CECU Press Release: CECU Statement on ACICS Termination


9/22/2016 
 
Washington, DC - September 22, 2016 - The below statement can be attributed to Steve Gunderson, president and CEO of CECU:

"The U.S. Department of Education's decision today will have horrible ramifications for hundreds of thousands of students, thousands of dedicated faculty and staff, and hundreds of communities and employers that rely on institutions accredited by ACICS.

"No Administration has politicized accreditation like the current one. To act in such a partisan and biased manner will do nothing to help new traditional students. Instead of working with stakeholders on all sides of the issue and creating a solution that preserves access, the Department once again takes the path of greatest destruction.  

"This is disappointing. The pain will not be felt by the political appointees and bureaucrats in Washington, DC, but ordinary Americans trying to improve their livelihood.

"There are already too many innocent students on the street as victims of this Department's war on the sector. We call on the Department to take the necessary steps to support schools and students in any transition."
 

The Washington Post: Shutting down for-profit schools could hurt more people than it would help

NEVER MIND that the higher education plans of tens of thousands of students will be disrupted. Or that 8,000 people will lose their jobs. Or that American taxpayers could be on the hook for hundreds of millions of dollars in forgiven student loans. What is apparently of most importance to the Obama administration is its ideological opposition to for-profit colleges and universities. That’s a harsh conclusion, but it is otherwise hard to explain why the Education Department has unabashedly used administrative muscle to destroy another company in the beleaguered industry.

ITT Technical Institutes, one of the nation’s largest for-profit educational chains, on Tuesday abruptly announced that after 50 years in business it was shutting down more than 100 campuses in 38 states. The announcement, displacing an estimated 40,000 students, follows last month’s decision by the Education Department barring the school from enrolling new students using federal student aid and upping its surety requirements. The department said it was acting to protect students and taxpayers, noting the school had been threatened with a loss of accreditation and that it was facing a number of ongoing investigations by both state and federal authorities.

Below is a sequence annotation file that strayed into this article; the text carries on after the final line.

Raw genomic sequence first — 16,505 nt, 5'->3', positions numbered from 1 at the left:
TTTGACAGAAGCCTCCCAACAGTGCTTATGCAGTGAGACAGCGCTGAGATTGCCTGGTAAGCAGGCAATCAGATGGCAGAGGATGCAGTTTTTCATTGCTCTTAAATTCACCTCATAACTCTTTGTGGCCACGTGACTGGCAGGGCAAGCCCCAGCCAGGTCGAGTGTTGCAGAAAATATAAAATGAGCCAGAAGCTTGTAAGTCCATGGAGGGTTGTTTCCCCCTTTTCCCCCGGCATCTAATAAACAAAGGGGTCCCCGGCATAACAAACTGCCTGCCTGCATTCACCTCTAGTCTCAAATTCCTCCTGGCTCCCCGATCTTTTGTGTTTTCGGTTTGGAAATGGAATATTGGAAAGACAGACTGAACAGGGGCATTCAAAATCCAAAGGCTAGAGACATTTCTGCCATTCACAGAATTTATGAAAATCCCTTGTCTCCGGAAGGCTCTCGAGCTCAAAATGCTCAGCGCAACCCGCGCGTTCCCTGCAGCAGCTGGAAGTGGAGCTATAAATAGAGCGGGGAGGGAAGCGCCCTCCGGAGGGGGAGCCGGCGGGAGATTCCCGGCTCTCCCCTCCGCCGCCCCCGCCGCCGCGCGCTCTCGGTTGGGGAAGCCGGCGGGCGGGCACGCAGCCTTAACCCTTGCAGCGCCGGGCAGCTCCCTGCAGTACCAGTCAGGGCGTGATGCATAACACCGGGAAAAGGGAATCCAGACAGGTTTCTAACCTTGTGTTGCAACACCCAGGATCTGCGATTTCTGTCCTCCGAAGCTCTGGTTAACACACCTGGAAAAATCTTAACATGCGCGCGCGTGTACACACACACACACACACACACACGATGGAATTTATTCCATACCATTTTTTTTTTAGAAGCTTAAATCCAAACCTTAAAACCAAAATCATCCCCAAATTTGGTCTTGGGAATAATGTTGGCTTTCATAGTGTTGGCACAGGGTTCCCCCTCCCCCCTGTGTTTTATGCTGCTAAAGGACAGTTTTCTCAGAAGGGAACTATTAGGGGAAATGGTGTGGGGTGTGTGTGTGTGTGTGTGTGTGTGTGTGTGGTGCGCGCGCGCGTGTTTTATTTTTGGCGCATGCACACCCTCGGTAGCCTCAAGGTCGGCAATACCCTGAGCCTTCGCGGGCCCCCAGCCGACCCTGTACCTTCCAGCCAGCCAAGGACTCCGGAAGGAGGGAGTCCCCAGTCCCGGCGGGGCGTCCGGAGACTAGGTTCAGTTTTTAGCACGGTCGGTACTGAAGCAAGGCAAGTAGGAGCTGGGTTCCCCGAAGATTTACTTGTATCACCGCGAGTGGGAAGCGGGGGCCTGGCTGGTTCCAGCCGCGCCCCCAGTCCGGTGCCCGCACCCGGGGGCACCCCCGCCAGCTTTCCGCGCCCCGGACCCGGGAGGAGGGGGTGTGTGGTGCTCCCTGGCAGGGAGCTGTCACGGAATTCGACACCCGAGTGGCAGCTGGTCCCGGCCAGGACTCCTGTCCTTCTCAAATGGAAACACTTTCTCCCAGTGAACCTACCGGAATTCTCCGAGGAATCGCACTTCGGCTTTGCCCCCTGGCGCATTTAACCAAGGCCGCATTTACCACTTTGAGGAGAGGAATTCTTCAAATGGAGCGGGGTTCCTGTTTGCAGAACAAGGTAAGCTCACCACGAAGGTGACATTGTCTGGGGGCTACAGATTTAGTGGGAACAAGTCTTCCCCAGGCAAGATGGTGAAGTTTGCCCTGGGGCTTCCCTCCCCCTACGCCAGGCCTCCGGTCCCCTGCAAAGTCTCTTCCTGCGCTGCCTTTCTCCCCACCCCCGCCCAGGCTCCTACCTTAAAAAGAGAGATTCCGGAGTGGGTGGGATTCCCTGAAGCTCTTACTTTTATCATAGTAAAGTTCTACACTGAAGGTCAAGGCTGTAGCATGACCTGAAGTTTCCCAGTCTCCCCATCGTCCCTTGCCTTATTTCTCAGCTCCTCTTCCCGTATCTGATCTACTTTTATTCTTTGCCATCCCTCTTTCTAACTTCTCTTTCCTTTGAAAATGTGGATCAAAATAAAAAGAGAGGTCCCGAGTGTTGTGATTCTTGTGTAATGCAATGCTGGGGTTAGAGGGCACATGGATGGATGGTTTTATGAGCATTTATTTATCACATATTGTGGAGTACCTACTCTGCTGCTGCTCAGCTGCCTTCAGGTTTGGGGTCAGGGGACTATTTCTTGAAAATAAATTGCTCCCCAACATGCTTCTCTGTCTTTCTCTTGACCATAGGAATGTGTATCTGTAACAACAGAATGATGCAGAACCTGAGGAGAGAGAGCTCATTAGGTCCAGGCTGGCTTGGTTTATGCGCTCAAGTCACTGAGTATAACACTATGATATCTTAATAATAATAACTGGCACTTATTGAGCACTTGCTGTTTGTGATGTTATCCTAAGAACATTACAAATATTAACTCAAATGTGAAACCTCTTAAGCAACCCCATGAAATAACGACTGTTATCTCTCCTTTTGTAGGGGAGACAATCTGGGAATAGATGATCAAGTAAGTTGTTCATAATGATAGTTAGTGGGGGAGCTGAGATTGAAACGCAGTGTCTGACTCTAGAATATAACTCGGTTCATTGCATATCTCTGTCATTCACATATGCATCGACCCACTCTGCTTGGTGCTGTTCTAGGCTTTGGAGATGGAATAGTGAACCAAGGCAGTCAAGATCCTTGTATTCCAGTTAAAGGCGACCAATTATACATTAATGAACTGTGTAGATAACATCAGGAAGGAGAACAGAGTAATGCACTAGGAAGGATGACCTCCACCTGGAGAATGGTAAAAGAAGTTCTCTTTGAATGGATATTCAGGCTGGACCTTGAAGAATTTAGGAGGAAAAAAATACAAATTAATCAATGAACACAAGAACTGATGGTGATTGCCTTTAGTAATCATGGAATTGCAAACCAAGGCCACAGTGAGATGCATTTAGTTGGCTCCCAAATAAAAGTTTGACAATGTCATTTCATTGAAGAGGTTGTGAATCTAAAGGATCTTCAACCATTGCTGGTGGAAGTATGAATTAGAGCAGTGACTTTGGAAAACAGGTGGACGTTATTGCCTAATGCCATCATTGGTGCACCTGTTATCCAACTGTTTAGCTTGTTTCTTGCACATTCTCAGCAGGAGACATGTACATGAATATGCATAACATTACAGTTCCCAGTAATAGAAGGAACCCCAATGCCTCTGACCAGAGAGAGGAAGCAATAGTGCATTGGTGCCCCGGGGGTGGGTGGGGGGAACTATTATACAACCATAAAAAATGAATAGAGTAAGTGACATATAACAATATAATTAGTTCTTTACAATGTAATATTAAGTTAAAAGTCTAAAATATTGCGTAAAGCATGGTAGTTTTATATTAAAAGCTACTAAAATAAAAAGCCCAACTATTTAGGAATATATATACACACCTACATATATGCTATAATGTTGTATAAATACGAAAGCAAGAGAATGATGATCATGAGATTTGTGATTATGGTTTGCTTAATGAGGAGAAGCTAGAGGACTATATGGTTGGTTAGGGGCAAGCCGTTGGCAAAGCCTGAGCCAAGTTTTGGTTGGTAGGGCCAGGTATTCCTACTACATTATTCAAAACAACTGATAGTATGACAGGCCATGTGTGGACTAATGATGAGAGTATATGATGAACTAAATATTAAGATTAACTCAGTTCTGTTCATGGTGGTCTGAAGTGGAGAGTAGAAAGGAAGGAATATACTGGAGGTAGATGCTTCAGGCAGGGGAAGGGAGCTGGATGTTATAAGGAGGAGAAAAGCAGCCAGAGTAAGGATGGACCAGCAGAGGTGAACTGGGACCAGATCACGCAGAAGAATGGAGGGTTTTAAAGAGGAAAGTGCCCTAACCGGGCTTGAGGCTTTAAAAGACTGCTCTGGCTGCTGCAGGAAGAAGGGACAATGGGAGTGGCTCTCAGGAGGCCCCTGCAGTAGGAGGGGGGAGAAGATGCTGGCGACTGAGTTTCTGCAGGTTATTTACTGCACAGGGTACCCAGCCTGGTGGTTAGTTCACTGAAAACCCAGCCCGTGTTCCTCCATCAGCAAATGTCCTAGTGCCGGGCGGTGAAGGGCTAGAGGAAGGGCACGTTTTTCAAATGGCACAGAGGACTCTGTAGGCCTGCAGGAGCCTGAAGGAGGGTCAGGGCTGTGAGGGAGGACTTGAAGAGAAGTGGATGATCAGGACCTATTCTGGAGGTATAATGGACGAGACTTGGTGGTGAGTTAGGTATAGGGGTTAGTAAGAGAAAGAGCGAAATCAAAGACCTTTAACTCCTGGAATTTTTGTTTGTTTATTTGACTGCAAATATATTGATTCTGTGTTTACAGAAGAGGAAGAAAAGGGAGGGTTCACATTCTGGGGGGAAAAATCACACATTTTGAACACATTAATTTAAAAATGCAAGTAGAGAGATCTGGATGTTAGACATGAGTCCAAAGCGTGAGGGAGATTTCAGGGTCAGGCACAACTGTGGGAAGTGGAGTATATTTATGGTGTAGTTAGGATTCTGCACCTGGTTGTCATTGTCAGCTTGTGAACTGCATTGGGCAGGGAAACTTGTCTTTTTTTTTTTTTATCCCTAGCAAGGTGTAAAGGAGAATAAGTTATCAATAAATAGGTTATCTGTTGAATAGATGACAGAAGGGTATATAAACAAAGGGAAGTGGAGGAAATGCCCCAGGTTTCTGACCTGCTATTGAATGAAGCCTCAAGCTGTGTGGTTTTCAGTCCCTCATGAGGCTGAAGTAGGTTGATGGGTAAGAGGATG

What is so troubling about the department’s aggressive move — which experts presciently called a death sentence — is that not a single allegation of wrongdoing has been proven against the school. Maybe the government is right about ITT’s weaknesses, but its unilateral action without any semblance of due process is simply wrong. “Inappropriate and unconstitutional,” said ITT officials.

Such unfairness sadly is a hallmark of the Obama administration policy toward higher education’s for-profit sector. It has singled out the industry for stringent employment and student loan rules and stepped up enforcement with stiff sanctions that, as The Post’s Danielle Douglas-Gabriel reported, have some companies on the brink of ruin.

There is no question that there are shady for-profit colleges and universities that take advantage of students by saddling them with debt and failing to give them marketable skills. They should not be in business. But then the same can be said for some public and private schools, whose wretched weaknesses the government seems glad to overlook.

There should be a level playing field that recognizes the place — and value — of for-profit colleges and universities. Not only do they serve the vocational and educational needs of nontraditional students (older, poorer or minorities) that nonprofit institutions are unable or unwilling to serve, but also they have been a source of innovation in higher education. The government should be looking for ways to strengthen the industry, rather than trying to destroy it.
Direct link to article: https://www.washingtonpost.com/opinions/shutting-down-for-profit-schools-could-hurt-more-people-than-it-would-help/2016/09/10/3f6cb5ba-76b2-11e6-b786-19d0cb1ed06c_story.html?utm_term=.09f9af950180

New Release: ITT Educational Services, Inc. to Cease Operations at all ITT Technical Institutes Following Federal Actions

Sep 6, 2016

CARMEL, Ind., Sept. 6, 2016 /PRNewswire/ -- Today, ITT Educational Services, Inc. released the following statement: